The sociological concept of identity is in my opinion crucial in an analysis of shame in a setting of late modernity (Giddens 1990) and this practical identity has to do with which form of life one finds meaningful, that is to which degree one able to substantiate ones self in a given situation (Heidegren 2002). Since situations we live in throughout a lived life are often very different, people find it practical to have multiple identities, making it possible to have; an occupational identity, a parent identity, a spouse identity, a child identity, a leisure identity, and so forth, because these different situations bring about different social relations which form our practical personal identity. Bauman (2002) agues that Kierkegaard viewed identity as a prison which we mistake for being shelters. For the sake of freedom, individuals need to break out of these prisons. This had to be done, according to Kierkegaard, by destroying ones false identity and rather becoming who one always already is. I agree with Bauman (2002) when he argues that today these self-made prisons are seen rather as responses to the breakdown in those basic elements in society which were characteristic for the “solid modernity” in Kierkegaard’s  time, such as; a manageable world, a reason for living, and ready justifications for ones actions. This was an age of “mutual dependency, mutual engagement, production and servicing of mutual binding and durable bonds” (Bauman 2002: 139). Bauman (2000) calls the modern age of today for a “liquid modernity”, characterized by a dis-engaged society and with an identity which is indecisive, inconclusive, and in the end self-destructive. The question here is what kind of identity trace shameful burdens leave on a trail of self-exploration and -development.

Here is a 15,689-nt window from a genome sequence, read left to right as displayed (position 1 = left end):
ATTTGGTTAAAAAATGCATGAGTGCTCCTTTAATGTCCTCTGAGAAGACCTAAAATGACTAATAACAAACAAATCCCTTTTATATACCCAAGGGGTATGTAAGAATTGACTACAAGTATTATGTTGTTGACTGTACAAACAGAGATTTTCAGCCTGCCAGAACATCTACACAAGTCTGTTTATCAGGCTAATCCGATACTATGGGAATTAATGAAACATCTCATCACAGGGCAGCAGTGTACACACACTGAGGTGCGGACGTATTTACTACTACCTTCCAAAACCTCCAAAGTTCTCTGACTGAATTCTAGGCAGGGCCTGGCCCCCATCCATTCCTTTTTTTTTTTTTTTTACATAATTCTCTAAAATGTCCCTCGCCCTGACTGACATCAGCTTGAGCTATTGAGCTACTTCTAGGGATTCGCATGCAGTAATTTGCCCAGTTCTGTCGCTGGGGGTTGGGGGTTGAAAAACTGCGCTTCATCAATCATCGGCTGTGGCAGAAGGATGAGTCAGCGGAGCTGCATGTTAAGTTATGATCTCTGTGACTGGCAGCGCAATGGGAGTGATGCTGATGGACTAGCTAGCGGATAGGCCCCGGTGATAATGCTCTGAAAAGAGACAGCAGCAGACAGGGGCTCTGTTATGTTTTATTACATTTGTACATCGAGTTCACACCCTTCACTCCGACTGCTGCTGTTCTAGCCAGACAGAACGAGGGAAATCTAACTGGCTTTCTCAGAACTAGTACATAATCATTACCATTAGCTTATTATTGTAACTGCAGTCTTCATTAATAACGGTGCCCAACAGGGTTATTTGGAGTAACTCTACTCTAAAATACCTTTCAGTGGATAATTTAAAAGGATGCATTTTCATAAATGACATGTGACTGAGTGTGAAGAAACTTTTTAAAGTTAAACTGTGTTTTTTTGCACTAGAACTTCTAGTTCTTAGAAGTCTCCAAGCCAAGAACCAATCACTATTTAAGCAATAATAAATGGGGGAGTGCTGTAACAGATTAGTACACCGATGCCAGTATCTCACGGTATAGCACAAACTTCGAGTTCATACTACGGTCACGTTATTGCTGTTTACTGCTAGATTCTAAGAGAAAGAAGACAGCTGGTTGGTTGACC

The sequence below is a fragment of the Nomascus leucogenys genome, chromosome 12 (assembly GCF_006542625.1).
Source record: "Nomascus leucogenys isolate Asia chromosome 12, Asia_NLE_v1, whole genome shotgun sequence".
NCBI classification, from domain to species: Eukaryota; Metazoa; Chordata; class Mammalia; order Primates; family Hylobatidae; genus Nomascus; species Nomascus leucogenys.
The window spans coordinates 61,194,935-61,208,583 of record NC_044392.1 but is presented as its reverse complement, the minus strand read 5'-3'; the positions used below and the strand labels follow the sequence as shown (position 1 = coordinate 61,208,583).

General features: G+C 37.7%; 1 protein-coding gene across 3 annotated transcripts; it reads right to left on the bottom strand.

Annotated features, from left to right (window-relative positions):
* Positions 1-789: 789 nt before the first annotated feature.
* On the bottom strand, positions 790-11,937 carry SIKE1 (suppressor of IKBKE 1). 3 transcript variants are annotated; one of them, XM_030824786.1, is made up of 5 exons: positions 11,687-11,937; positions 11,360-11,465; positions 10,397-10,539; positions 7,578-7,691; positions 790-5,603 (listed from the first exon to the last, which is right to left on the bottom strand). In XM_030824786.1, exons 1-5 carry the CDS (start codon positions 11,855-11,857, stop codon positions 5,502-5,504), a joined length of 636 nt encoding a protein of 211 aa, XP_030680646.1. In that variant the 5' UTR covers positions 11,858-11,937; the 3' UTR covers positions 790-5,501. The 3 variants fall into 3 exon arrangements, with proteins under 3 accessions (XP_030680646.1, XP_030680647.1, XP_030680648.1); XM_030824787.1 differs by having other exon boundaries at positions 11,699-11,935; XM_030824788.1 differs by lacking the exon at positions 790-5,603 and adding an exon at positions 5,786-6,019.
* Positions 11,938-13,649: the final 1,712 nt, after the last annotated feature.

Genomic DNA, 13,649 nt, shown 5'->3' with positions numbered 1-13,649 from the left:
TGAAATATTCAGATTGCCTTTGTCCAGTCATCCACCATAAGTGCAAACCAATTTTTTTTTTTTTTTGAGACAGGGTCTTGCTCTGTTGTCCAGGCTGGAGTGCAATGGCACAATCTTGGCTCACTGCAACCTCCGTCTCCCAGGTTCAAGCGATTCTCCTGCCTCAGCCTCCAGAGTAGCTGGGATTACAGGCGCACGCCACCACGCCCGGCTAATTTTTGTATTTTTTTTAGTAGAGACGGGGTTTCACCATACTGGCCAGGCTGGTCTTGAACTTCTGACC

[1] Søren Kierkegaard 1813-1855 Danish philosopher. He died at the early age of 43, but managed to write in his lifetime a total of 28 books, thousands of pages of notes. During the last few years of his life he fought a battle with the Danish church by writing a newspaper in ten publications called The Moment (Øyeblikket). His complete works were first published in 1901-06, and revised in 1920-36 in a 15 volume edition. The revised version was published again in 1962-63 in 19 volumes. A new edition of his complete works is now being published in Denmark together with research volumes to accompany all his writings. It is an enormous publication, the largest in Denmark’s history, comprising over 50 volumes.